Talking through this with a therapist is highly recommended. It could be navigated without professional help as well, however, having a therapist to game-plan and process with is ideal.

Q: I’ve gone through so many stages in thinking about my abuser. For so long I couldn’t think of him, then I was hurt and sad, and so ashamed, I’m finally to a point in healing where I know it’s not my fault, and I’m SO angry at him. I don’t know what to do with this anger or all of these things I want to say to him about how he hurt me and treated me. How do I process now wanting to defend myself to him for what he did in the past without actually confronting him?

 

There are many ways we can experience and feel our anger and hurt. The important part is to allow ourselves to feel the anger. Anger is not a “bad” emotion, it is uncomfortable, yes, but also very necessary. Anger and resentment need to be expressed. There are healthy and unhealthy/damaging ways of expressing our anger, it is important to learn how to experience it in healthy ways. Anger is to be seen as a stop on the journey of healing, not a destination. Some stay longer in anger than others; there is no set time for how long we should be angry.  We should also be mindful not to set up permanent residence there too. 

 

Expressing anger in a healthy way can come in different ways: journaling, writing poetry or songs, venting to a safe and trusted friend/family member, finding a survivors support group, channeling it into exercise e.g. boxing, running, etc. or writing the abuser a letter (and most likely not sending it to them). 

 

Some important questions to consider asking yourself:

  • How necessary is it for my healing for him to know how he hurt and traumatized me by his actions?

  • Would he listen to me, truly listen, and hear my suffering and pain, and acknowledge, even in part, that he was the author of that pain?

  • What if he becomes more defensive and minimizes my pain and suffering? How harmful will that be for me?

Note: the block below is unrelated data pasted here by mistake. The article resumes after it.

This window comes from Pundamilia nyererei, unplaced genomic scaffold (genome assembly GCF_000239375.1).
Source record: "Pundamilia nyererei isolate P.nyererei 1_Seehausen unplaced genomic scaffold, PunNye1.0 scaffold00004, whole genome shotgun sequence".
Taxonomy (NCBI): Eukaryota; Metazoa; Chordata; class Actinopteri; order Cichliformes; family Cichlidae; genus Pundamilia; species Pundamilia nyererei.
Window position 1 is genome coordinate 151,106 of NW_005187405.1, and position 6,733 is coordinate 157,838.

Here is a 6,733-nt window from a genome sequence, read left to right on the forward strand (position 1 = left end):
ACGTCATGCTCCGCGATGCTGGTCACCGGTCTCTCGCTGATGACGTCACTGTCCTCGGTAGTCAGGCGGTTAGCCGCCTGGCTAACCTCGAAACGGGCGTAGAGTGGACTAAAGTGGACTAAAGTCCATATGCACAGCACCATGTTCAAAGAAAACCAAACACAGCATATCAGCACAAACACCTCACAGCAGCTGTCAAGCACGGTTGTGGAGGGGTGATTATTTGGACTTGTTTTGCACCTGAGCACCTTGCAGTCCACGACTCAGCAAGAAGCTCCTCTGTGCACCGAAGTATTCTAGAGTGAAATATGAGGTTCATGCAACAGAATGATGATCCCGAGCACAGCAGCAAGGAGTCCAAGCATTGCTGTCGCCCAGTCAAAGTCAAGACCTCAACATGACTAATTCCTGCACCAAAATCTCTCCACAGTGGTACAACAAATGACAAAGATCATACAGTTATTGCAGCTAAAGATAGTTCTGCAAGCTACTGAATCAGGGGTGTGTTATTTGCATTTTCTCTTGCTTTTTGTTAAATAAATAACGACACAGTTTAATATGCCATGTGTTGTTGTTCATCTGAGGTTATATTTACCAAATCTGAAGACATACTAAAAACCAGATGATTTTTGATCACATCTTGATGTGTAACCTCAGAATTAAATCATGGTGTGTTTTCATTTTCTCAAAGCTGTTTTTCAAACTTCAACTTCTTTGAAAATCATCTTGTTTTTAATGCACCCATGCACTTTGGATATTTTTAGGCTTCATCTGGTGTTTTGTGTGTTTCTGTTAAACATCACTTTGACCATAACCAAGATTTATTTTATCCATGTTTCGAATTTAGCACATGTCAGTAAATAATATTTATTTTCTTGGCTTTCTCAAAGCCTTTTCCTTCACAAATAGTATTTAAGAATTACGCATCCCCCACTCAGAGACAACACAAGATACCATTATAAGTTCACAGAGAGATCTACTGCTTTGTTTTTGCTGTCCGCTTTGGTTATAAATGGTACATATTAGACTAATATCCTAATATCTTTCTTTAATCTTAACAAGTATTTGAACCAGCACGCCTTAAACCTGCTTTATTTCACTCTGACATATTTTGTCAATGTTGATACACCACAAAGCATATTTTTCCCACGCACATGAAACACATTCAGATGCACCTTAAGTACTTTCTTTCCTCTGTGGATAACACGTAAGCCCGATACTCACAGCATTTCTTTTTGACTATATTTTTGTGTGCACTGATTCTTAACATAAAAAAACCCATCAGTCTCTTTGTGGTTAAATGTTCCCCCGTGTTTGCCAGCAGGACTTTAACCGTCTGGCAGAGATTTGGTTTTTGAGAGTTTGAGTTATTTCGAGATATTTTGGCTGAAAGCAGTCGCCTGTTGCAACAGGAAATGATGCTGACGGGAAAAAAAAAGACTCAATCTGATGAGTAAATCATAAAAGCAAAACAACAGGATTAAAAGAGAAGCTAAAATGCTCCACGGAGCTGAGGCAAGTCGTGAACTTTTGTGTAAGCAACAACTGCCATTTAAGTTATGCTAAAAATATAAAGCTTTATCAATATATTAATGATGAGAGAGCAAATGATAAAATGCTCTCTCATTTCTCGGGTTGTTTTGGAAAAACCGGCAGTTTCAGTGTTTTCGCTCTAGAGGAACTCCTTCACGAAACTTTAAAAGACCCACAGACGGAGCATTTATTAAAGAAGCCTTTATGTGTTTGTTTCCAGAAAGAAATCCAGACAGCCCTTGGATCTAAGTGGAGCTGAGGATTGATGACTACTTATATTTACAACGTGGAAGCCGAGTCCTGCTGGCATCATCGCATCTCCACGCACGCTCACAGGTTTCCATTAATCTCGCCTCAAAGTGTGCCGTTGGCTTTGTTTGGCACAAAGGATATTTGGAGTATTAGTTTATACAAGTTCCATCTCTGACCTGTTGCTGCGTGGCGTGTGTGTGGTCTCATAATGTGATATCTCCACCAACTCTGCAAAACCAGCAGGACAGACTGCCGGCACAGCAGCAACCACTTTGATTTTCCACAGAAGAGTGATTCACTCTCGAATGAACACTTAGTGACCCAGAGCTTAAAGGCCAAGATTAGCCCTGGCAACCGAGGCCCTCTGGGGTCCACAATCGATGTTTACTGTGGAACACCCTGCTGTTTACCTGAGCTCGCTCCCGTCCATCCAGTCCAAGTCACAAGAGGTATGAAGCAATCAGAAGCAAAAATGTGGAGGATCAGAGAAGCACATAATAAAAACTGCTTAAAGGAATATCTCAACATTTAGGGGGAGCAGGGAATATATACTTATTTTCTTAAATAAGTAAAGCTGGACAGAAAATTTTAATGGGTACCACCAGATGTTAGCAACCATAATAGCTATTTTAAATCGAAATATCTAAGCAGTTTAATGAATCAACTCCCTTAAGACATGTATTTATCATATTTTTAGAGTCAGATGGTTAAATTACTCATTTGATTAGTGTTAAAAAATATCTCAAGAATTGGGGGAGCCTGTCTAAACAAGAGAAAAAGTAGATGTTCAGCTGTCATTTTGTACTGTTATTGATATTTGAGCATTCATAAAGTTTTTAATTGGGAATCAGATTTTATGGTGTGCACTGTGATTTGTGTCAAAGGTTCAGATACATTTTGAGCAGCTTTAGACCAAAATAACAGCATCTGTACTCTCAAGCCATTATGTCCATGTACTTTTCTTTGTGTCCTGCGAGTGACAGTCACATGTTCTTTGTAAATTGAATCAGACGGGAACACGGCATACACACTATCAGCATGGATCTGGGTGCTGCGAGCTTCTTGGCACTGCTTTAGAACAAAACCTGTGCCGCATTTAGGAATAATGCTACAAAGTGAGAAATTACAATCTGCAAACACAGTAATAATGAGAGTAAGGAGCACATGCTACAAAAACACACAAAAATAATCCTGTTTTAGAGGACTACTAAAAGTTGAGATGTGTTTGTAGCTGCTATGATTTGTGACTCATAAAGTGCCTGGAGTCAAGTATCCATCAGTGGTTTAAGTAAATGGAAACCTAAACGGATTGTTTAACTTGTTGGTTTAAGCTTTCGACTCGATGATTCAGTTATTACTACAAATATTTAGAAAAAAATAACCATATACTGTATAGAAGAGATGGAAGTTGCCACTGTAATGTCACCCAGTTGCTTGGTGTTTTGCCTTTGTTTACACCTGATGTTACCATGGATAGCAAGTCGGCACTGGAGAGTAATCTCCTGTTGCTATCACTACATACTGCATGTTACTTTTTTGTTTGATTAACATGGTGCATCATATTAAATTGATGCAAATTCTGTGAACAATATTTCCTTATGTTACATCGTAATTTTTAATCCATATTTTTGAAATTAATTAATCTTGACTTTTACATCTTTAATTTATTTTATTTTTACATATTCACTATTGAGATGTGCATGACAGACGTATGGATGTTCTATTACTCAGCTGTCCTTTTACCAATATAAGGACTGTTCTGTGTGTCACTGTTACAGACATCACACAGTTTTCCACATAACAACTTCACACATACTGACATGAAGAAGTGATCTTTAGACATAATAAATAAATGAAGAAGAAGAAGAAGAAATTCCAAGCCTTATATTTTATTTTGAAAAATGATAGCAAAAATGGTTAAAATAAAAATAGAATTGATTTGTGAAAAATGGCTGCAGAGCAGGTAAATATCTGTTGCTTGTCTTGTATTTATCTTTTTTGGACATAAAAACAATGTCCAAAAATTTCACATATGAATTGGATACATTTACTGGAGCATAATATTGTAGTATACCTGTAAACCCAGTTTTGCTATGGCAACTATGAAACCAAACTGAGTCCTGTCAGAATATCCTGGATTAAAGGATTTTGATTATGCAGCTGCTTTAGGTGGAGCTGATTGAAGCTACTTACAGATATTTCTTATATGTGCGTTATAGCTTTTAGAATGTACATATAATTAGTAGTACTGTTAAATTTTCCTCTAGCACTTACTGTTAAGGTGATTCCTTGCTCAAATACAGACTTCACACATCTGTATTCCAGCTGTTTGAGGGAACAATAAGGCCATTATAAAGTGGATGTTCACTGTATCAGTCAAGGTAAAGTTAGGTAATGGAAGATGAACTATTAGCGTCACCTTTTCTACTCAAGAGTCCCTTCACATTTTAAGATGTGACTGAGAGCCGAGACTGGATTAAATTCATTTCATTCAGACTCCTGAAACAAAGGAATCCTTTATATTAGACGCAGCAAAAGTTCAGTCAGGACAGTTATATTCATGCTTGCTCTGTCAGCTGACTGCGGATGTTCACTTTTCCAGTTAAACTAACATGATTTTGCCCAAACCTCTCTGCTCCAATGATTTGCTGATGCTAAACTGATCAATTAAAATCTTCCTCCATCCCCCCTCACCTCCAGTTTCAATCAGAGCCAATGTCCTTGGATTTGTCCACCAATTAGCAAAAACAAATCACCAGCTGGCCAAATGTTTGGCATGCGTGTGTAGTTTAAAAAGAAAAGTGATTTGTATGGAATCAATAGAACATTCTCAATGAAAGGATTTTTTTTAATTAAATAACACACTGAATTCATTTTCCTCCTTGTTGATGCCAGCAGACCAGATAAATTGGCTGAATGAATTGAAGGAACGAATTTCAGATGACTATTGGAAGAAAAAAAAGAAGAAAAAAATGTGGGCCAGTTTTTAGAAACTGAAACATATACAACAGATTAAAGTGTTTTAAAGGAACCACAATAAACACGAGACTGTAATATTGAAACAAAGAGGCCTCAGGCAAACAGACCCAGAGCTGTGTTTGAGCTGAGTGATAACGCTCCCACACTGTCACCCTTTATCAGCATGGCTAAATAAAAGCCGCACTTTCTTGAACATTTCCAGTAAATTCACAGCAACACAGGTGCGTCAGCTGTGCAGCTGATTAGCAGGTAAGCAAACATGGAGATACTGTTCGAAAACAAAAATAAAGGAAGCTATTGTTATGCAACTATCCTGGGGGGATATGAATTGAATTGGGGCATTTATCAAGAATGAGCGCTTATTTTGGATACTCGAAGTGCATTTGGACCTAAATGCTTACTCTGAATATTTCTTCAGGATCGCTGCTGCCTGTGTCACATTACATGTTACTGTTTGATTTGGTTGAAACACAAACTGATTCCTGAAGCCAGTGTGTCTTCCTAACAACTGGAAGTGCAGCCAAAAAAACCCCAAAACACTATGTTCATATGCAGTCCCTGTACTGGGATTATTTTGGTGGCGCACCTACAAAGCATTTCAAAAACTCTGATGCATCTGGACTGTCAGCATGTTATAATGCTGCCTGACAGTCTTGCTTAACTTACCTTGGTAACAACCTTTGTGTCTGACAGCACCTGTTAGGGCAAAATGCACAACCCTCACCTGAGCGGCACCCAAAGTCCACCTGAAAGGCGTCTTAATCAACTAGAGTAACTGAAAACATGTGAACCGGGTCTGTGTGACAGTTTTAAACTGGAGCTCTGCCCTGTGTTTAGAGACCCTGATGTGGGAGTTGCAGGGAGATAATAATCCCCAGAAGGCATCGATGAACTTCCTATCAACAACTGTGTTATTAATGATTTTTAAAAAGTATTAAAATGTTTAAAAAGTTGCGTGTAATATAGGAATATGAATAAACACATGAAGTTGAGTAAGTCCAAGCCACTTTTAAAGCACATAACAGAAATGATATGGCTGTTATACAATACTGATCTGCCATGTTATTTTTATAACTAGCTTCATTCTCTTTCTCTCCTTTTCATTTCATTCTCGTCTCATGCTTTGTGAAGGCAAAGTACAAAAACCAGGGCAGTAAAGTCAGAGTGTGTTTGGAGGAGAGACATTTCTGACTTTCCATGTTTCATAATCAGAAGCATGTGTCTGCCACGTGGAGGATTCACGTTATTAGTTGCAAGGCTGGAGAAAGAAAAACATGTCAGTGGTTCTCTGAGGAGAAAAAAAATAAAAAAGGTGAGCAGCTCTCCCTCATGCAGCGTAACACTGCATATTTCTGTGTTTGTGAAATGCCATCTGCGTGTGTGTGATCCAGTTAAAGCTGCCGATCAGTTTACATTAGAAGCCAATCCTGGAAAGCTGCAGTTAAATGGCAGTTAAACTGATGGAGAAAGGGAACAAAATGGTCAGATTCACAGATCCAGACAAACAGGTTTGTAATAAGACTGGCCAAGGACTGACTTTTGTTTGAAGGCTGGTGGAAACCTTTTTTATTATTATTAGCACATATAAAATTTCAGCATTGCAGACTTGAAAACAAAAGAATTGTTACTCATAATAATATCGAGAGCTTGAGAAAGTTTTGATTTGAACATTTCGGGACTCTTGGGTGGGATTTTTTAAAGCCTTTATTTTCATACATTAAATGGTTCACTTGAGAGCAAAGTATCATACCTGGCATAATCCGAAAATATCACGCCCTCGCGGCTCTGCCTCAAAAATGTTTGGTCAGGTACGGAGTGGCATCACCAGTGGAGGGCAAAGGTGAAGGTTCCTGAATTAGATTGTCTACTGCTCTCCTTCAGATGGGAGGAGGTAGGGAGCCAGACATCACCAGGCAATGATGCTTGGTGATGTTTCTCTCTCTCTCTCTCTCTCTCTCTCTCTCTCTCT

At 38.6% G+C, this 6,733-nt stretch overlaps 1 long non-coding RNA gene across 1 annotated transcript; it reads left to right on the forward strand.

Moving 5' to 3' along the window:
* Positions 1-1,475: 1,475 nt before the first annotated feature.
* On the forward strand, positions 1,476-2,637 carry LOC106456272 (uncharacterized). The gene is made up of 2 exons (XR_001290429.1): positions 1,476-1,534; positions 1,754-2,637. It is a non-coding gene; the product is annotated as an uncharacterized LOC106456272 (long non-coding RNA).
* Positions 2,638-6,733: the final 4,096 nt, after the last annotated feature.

Working with a therapist to process and answer these questions would be recommended.

 

Here is a quote that might be helpful (I know you are not asking about forgiveness, but the overall message applies):

 

“We don’t need to forgive the actions of an unapologetic offender to find peace of mind. We need to, over time, dissipate its emotional charge. We need to accept the reality that sometimes the wrongdoer is unreachable or unrepentant - or perhaps dead - and we have a choice as to whether we continue to carry the wrongdoing on our shoulders or not. Letting go is certainly not easy, but forgiveness need not be a part of that process when the wrongdoer has done nothing to earn it. There is no one path to healing”  - Harriet Lerner, Ph.D.  in “Why won’t you apologize?”

Q: I get so anxious when I have to go to the doctor. I hate being touched and looked at by strangers, even though I know most doctors have the best intentions. Being that vulnerable is emotional torture for me. What can I do to make the experience better?

 

First of all, I want you to know that this is so so so normal. Intense anxiety about doctors visits happens for people who haven’t been sexually assaulted so when there’s been an assault, it’s even harder. Second, having a primary care physician will be helpful so they can get to know you. If you have to see someone new every time, that can be extremely difficult.

 

Does your doctor know about your assault? If not, it would likely be helpful to tell them and explain how now doctor appointments are extra vulnerable for you. If it feels hard to say to them, most doctors offices have a way you can email your provider or you can write a note and ask the nurse to give it to the doctor before they come in.

If you’re needing to have any sort of testing done that feels even more vulnerable--having to be bare chested for an EKG or having a pelvic exam or even having an abdominal ultrasound—I suggest telling your doctor beforehand that you suspect it will make you incredibly anxious and they might prescribe you an anxiety medication to take beforehand to make it more tolerable.

 

Q: I am currently dating someone who knows about my past experiences, but it’s still hard for me to enjoy sex. I’ll get flash backs sometimes or just feel like my body is going into fight or flight mode and I lose the emotion. The worst part is I always end up apologizing, even though I know my reaction isn’t my fault. I want to enjoy being intimate, and I want to show my partner I’m enjoying it but a lot of the time I’m just not. What can I do?